David Bourget (Western Ontario)
David Chalmers (ANU, NYU)
Rafael De Clercq
Ezio Di Nucci
Jack Alan Reynolds
Learn more about PhilPapers
Health Care Analysis 9 (2):187-211 (2001)
The use of aggregated quality of life estimatesin the formation of public policy and practiceguidelines raises concerns about the moralrelevance of variability in values inpreferences for health care. This variabilitymay reflect unique and deeply held beliefs thatmay be lost when averaged with the preferencesof other individuals. Feminist moral theorieswhich argue for attention to context andparticularity underline the importance ofascertaining the extent to which differences inpreferences for health states revealinformation which is morally relevant toclinicians and policymakers. To facilitatethese considerations, we present an empiricalstudy of preferences for the timing andoccurrence of health states associated withhormone replacement therapy (HRT). Sixteenwomen between the ages of 45 and 55 wereenrolled in this pilot study. Theirpreferences regarding five health statesassociated with HRT (menopausal symptoms, sideeffects of HRT, breast cancer, myocardialinfarction, and osteoporosis) were assessed inquantitative terms known as utilities. Twostandard methods, the visual analog scale (VAS) and the standard gamble (SG), were used toassess utility and time preference (calculatedas a discount rate). The wide variability ofresponses underlines the importance oftailoring health care to individual women'spreferences. Policy guidelines whichincorporate utility analysis must recognize thenormative limitations of aggregatedpreferences, and the moral relevance ofindividual conceptions of health
|Keywords||cost-effective analysis decision analysis distributive justice feminist theory hormone replacement therapy menopause patient preferences time preference utility women|
|Categories||categorize this paper)|
Setup an account with your affiliations in order to access resources via your University's proxy server
Configure custom proxy (use this if your affiliation does not provide a proxy)
|Through your library|
References found in this work BETA
No references found.
Citations of this work BETA
Mary B. Mahowald (2005). Book Review: Christine Overall. Aging, Death, and Human Longevity: A Philosophical Inquiry. Berkeley and Los Angeles: University of California Press, 2003. [REVIEW] Hypatia 20 (3):226-229.
Mary B. Mahowald (2005). Book Review: Christine Overall. Aging, Death, and Human Longevity: A phiLosophical Inquiry. Berkeley and Los Angeles: University of California Press, 2003. [REVIEW] Hypatia: A Journal of Feminist Philosophy 20 (3):226-229.
Similar books and articles
Madison Powers & Ruth Faden (2008). Social Justice: The Moral Foundations of Public Health and Health Policy. OUP Usa.
D. Cox (1996). Should a Doctor Prescribe Hormone Replacement Therapy Which has Been Manufactured From Mare's Urine? Journal of Medical Ethics 22 (4):199-203.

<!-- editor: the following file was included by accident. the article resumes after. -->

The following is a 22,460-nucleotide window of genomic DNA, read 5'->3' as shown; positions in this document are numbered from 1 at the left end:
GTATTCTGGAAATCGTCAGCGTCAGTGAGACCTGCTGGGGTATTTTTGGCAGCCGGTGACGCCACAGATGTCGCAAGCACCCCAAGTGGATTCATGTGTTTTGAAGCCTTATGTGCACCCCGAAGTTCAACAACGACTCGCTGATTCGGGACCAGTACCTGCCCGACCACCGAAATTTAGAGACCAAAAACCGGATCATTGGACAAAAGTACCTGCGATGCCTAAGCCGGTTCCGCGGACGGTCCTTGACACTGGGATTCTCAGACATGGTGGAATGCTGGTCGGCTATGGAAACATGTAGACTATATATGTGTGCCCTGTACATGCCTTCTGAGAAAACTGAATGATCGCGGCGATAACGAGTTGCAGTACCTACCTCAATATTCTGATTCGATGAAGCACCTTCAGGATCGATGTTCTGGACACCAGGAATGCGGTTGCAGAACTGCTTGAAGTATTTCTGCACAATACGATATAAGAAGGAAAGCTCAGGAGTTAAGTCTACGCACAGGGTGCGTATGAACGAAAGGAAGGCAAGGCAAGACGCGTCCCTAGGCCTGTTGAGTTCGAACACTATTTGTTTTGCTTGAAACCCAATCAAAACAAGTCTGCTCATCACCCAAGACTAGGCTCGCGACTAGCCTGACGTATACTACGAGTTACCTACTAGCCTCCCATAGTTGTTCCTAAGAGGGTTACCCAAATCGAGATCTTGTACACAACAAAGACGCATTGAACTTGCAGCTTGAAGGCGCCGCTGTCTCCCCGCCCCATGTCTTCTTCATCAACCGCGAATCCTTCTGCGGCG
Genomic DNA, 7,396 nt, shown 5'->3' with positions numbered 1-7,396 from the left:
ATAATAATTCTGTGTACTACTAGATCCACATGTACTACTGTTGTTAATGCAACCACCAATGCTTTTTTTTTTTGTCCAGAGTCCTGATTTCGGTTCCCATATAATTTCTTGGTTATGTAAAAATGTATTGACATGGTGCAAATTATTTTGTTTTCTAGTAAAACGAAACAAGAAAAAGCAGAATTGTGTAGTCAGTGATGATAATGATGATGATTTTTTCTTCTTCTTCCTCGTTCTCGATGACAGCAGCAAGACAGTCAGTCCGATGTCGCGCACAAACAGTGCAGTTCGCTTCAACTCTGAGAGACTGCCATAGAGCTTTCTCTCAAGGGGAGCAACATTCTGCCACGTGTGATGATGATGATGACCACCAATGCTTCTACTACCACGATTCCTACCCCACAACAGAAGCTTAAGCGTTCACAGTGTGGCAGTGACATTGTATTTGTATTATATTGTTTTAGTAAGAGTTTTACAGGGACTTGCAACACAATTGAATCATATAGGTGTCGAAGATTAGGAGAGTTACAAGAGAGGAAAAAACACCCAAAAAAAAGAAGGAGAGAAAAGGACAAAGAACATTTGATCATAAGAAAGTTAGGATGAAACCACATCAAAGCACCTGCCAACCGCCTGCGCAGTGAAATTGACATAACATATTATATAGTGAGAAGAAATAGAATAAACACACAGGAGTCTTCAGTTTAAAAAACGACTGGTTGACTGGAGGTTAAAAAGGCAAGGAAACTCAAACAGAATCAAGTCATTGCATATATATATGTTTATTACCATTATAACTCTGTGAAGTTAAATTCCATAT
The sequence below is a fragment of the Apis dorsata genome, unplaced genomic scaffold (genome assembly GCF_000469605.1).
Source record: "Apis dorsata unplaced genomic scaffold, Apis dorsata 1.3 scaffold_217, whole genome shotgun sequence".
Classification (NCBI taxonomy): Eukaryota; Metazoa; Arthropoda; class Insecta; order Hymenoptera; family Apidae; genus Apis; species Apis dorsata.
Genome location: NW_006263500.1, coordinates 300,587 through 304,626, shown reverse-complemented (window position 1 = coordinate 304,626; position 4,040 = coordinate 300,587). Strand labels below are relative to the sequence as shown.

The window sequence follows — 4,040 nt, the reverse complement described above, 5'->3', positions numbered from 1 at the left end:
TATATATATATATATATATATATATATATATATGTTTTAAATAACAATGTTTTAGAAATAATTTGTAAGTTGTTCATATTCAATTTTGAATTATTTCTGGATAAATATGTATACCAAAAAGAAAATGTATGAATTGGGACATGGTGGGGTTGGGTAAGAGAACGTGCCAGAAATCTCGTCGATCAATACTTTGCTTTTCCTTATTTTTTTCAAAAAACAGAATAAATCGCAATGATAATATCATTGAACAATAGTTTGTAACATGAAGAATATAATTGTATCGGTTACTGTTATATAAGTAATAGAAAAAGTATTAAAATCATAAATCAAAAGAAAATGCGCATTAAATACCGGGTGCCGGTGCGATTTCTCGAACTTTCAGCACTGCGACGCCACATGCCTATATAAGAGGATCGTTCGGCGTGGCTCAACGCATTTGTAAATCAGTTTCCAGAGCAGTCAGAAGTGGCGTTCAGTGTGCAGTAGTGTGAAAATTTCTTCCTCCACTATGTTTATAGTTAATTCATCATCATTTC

Stephen Wilmot (2000). Corporate Moral Responsibility in Health Care. Medicine, Health Care and Philosophy 3 (2):139-146.
Norman Daniels (2008). Just Health: Meeting Health Needs Fairly. Cambridge University Press.
Lorian E. Hardcastle, Katherine L. Record, Peter D. Jacobson & Lawrence O. Gostin (2011). Improving the Population's Health: The Affordable Care Act and the Importance of Integration. Journal of Law, Medicine & Ethics 39 (3):317-327.
Laurence B. McCullough (1994). Should We Create a Health Care System in the United States? Journal of Medicine and Philosophy 19 (5):483-490.
L. Schwartz, M. Hunt, C. Sinding, L. Elit, L. Redwood-Campbell, N. Adelson & S. de Laat (2012). Models for Humanitarian Health Care Ethics. Public Health Ethics 5 (1):81-90.
Carlos Sonnenschein (2008). Book Review of "The Estrogen Elixir: A History of Hormone Replacement Therapy in America" by Elizabeth Siegel Watkins. [REVIEW] Philosophy, Ethics, and Humanities in Medicine 3 (1):1-.
Madison Powers & Ruth R. Faden (2000). Inequalities in Health, Inequalities in Health Care: Four Generations of Discussion About Justice and Cost-Effectiveness Analysis. Kennedy Institute of Ethics Journal 10 (2):109-127.
Stephen John (2009). Why 'Health' is Not a Central Category for Public Health Policy. Journal of Applied Philosophy 26 (2):129-143.
Julia Tao Lai Po-wah (1999). Does It Really Care? The Harvard Report on Health Care Reform for Hong Kong. Journal of Medicine and Philosophy 24 (6):571 – 590.
Gwendolyn Roberts Majette (2011). PPACA and Public Health: Creating a Framework to Focus on Prevention and Wellness and Improve the Public's Health. Journal of Law, Medicine & Ethics 39 (3):366-379.
Gene Outka (1974). Social Justice and Equal Access to Health Care. Journal of Religious Ethics 2 (1):11 - 32.
Alan Cribb (2005). Health and the Good Society: Setting Healthcare Ethics in Social Context. Oxford University Press.
Added to index2010-09-02
Total downloads16 ( #220,694 of 1,793,156 )
Recent downloads (6 months)9 ( #89,602 of 1,793,156 )
How can I increase my downloads?